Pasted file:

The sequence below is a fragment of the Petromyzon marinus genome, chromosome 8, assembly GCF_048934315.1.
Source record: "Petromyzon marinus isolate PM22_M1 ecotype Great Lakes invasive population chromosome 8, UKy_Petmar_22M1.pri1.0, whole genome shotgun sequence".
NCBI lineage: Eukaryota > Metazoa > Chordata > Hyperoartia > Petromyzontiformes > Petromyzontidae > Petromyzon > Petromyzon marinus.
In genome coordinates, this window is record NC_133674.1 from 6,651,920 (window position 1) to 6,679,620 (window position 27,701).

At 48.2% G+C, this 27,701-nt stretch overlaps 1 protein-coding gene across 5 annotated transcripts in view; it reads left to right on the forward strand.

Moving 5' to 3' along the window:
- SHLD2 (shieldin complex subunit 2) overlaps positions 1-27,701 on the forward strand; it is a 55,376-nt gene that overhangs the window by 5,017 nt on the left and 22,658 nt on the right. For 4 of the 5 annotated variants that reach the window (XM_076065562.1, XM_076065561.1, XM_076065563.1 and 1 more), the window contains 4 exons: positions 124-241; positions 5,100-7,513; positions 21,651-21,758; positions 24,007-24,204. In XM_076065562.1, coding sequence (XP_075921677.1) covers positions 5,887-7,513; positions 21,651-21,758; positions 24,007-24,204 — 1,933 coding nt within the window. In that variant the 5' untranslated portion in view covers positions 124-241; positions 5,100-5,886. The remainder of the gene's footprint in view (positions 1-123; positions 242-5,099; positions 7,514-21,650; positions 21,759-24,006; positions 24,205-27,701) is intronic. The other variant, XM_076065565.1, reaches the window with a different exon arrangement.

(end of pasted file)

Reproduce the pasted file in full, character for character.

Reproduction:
The sequence below is a fragment of the Petromyzon marinus genome, chromosome 8, assembly GCF_048934315.1.
Source record: "Petromyzon marinus isolate PM22_M1 ecotype Great Lakes invasive population chromosome 8, UKy_Petmar_22M1.pri1.0, whole genome shotgun sequence".
NCBI lineage: Eukaryota > Metazoa > Chordata > Hyperoartia > Petromyzontiformes > Petromyzontidae > Petromyzon > Petromyzon marinus.
In genome coordinates, this window is record NC_133674.1 from 6,651,920 (window position 1) to 6,679,620 (window position 27,701).

At 48.2% G+C, this 27,701-nt stretch overlaps 1 protein-coding gene across 5 annotated transcripts in view; it reads left to right on the forward strand.

Moving 5' to 3' along the window:
- SHLD2 (shieldin complex subunit 2) overlaps positions 1-27,701 on the forward strand; it is a 55,376-nt gene that overhangs the window by 5,017 nt on the left and 22,658 nt on the right. For 4 of the 5 annotated variants that reach the window (XM_076065562.1, XM_076065561.1, XM_076065563.1 and 1 more), the window contains 4 exons: positions 124-241; positions 5,100-7,513; positions 21,651-21,758; positions 24,007-24,204. In XM_076065562.1, coding sequence (XP_075921677.1) covers positions 5,887-7,513; positions 21,651-21,758; positions 24,007-24,204 — 1,933 coding nt within the window. In that variant the 5' untranslated portion in view covers positions 124-241; positions 5,100-5,886. The remainder of the gene's footprint in view (positions 1-123; positions 242-5,099; positions 7,514-21,650; positions 21,759-24,006; positions 24,205-27,701) is intronic. The other variant, XM_076065565.1, reaches the window with a different exon arrangement.